More Evidence That Portland Is Nuts

TriMet, Portland’s transit agency, has made the largest cuts in its history, including reductions in bus service, fare increases, and elimination of free rail rides in downtown Portland (the free bus rides were eliminated last year). Meanwhile, it is using nearly $10 million of money supposedly dedicated to the Milwaukie light-rail line to remodel its offices.

Portland’s mayor and alleged pedophile Sam Adams considers TriMet’s subsidized passes for “youths” to be one of his “favorite program,” so he has proposed to fund it by charging TriMet $2 million for using city property for its bus shelters and benches. What an innovative financial tool!

Apparently, all that broke government entities need to do is requisition funds from other broke government entities. TriMet can build its next light-rail line by charging the state rent for taking cars off the road. The state can fund its k-12 educational programs by charging the universities for the future college students it is providing. The federal government can eliminate the national debt by charging water districts for the clean water that runs off of federal lands. Pretty soon everyone can own money to everyone else and we can all pretend that they cancel out (ignoring, of course, the original investors who will lose their shirts, but they’re probably part of the 1 percent so they deserve it).

Of course, this isn’t exactly a completely new technique. Back in the soviet days, the USSR had rigorous pollution regulations. Whenever a factory violated the rules, it was fined by Moscow planners. When the factory paid the fines, it simply added them to its operational budget, effectively requisitioning the funds from Moscow. So now, whenever an American city or transit agency runs out of money, they can simply call it a collective action problem and requisition funds from some other agency.

Meanwhile, when Portland-area residents democratically use initiative petitions to stop the waste of money on light rail, local officials claim that “They are taking away the voting rights of citizens.” How does giving people a chance to vote take away their rights to vote? According to the mayor of one of Portland’s suburbs, “People elected us to run the city as we see fit, and now they want to take that away from us.” So it is somehow undemocratic to democratically overrule decisions made by officials who you may have elected to office based on entirely different reasons.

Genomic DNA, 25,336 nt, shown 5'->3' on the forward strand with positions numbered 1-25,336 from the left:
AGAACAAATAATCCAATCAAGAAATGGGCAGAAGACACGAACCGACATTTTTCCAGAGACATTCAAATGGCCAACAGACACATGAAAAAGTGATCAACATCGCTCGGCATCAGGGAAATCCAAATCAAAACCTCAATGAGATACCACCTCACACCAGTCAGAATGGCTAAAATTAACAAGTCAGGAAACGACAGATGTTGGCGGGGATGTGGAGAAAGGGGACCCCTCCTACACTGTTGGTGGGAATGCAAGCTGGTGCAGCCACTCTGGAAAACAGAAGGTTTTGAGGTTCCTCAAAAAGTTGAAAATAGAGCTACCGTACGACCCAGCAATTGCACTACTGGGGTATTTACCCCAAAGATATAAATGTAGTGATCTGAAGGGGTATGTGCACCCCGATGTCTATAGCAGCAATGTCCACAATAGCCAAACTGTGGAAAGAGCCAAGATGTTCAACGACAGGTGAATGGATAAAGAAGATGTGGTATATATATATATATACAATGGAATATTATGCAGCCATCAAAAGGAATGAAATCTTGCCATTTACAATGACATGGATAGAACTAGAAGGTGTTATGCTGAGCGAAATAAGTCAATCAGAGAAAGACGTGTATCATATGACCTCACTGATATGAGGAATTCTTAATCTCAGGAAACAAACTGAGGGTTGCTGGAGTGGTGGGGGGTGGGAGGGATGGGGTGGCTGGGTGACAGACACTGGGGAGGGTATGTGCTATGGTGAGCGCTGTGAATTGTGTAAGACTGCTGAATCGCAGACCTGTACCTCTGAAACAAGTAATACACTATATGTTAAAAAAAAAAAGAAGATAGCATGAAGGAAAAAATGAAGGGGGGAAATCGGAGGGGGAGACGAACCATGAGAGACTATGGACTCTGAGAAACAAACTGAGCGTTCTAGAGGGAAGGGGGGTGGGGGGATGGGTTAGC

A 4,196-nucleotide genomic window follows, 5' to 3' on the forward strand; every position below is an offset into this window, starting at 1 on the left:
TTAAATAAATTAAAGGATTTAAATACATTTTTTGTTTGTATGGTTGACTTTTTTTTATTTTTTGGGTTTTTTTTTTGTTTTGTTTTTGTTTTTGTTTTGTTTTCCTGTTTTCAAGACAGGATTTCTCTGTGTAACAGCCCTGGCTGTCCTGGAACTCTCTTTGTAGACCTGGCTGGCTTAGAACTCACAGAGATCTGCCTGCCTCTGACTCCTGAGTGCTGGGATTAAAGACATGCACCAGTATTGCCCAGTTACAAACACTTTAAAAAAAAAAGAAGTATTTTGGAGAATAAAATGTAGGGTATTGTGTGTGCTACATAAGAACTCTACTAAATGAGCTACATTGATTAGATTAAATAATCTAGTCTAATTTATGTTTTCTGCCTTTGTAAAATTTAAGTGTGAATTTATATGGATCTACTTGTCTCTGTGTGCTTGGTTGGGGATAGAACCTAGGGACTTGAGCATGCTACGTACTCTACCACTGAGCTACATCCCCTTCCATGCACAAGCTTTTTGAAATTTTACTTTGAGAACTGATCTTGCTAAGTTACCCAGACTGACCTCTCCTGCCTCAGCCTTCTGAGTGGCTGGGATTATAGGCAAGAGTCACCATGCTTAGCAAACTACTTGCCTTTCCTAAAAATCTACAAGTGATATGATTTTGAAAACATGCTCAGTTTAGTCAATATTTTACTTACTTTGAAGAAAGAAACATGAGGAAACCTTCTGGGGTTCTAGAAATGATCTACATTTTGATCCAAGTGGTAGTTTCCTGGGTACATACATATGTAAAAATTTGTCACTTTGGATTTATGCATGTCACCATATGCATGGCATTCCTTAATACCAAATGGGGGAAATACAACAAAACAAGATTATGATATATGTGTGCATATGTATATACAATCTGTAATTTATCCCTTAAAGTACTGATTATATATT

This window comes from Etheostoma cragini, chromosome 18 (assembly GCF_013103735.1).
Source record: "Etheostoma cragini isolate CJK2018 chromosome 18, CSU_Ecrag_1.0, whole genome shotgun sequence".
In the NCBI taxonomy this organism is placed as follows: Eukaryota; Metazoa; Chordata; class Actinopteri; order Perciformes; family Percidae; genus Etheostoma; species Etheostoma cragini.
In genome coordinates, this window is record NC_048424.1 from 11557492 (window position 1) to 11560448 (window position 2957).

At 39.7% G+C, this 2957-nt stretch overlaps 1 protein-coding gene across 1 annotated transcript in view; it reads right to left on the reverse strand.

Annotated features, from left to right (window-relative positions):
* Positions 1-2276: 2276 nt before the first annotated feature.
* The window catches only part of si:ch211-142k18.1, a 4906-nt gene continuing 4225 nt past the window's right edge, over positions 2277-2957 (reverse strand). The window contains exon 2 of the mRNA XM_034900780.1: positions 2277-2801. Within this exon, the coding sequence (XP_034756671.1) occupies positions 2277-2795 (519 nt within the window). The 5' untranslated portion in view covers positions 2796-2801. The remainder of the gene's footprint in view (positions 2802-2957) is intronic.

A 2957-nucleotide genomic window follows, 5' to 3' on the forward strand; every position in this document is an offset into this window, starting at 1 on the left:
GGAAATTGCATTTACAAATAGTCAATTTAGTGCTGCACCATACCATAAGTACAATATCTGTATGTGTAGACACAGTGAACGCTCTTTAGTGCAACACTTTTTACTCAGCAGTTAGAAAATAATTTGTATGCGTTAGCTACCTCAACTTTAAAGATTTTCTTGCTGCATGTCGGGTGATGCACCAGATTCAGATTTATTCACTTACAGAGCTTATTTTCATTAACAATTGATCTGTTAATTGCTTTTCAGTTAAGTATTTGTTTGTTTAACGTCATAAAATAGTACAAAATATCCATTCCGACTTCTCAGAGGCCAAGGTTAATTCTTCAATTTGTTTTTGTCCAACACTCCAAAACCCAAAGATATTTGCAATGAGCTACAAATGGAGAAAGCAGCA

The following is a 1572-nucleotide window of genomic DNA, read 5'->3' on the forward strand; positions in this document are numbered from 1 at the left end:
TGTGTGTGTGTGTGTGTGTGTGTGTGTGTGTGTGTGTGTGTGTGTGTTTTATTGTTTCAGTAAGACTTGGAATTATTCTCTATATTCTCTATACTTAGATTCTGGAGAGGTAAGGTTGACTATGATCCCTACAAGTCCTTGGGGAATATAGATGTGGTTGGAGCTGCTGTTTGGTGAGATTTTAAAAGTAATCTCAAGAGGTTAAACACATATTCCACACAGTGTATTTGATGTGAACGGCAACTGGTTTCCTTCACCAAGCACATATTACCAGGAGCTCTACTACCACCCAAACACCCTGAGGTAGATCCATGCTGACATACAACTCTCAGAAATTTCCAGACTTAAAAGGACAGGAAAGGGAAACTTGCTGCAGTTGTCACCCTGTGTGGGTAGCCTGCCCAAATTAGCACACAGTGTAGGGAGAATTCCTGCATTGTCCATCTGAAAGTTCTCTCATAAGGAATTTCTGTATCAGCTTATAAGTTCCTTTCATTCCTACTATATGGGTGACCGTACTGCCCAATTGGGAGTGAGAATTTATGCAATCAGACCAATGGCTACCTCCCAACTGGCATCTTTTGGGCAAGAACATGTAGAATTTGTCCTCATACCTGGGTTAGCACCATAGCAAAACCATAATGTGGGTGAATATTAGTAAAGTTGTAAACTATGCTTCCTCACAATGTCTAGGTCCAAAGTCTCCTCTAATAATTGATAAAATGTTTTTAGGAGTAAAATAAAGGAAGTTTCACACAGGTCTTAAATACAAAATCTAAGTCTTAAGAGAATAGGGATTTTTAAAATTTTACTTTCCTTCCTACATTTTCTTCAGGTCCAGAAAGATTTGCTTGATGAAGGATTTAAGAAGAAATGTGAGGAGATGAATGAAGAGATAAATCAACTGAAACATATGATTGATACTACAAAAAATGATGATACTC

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20 thoughts on “More Evidence That Portland Is Nuts

  1. JimKarlock

    “charging TriMet $2 million for using city property for its bus shelters and benches.”

    Portland should be charging Trimet for road damage too.
    And for bus bypass lanes.
    And for bus pull out lanes
    And for “transit extended curbs”.
    And for traffic signal priority ($5 per use???)
    And for congestion created by buses blocking traffic.
    And the state should charge Trimet for those two lanes of road space they stole from Interstate ave to build a toy train line.

    thanks
    JK

  2. sprawl

    I have a problem with Tri-Met’s subsidizing passes for “youths”.

    I work nears a bus stop where the youths trash the bus stop daily, are loud and full of colorful language and try to intimidate the businesses if the youths are asked not to do it.

    But the businesses are subsidizing the tickets of these kids.

  3. bennett

    “Portland’s mayor and alleged pedophile…”

    Is sex with an 18 year old pedophilia now? He may be a dirty old man, but pedophilia has an actual definition that you may want to look up.

    “…he has proposed to fund it by charging TriMet $2 million for using city property for its bus shelters and benches.”

    Hmmmm. I agree this doesn’t make much sense. It’s hard enough for transit systems to coordinate with human service agencies, major employment centers and other private sector institutions. Why the mayor would put up barriers to intra-governmental coordination is beyond me. Maybe TriMet should call his bluff and tell him they are going to remove the benches and shelters.

    “Meanwhile, when Portland-area residents democratically use initiative petitions to stop the waste of money on light rail, local officials claim that ‘They are taking away the voting rights of citizens.'”

    I read the linked article and can honestly say that the King City mayor’s response to the petition embodies everything that is wrong with politics. He is frustrated by the petition because the citizens didn’t express themselves earlier?!?!?! As a wise man once said “don’t hate the playa, hate the game.” If he can’t handle disagreement on civic issues he might not be the man for the job.

    Frank Reply:

    “Is sex with an 18 year old pedophilia now? He may be a dirty old man, but pedophilia has an actual definition that you may want to look up.”

    He was 17 when the mayor met him, and there were rumors their relationship started soon after they met. If they indeed had a sexual relationship at 17, that is illegal. I think it’s a stupid law, though.

    But you’re right about the term pedophilia; it’s specific to pre-pubescent children, and it is here used as a morally-loaded bomb to disparage the mayor.

    The correct term is ephebophilia, “the sexual preference of adults for mid-to-late adolescents, generally ages 15 to 19″.

  4. Frank

    But wait! There’s more:

    TriMet driver gives crying family the boot

    And on an unrelated note, WTF?:

    Portland City Council approves plan for video surveillance on private property

    PDX truly is The People’s Republik, comrades.

    bennett Reply: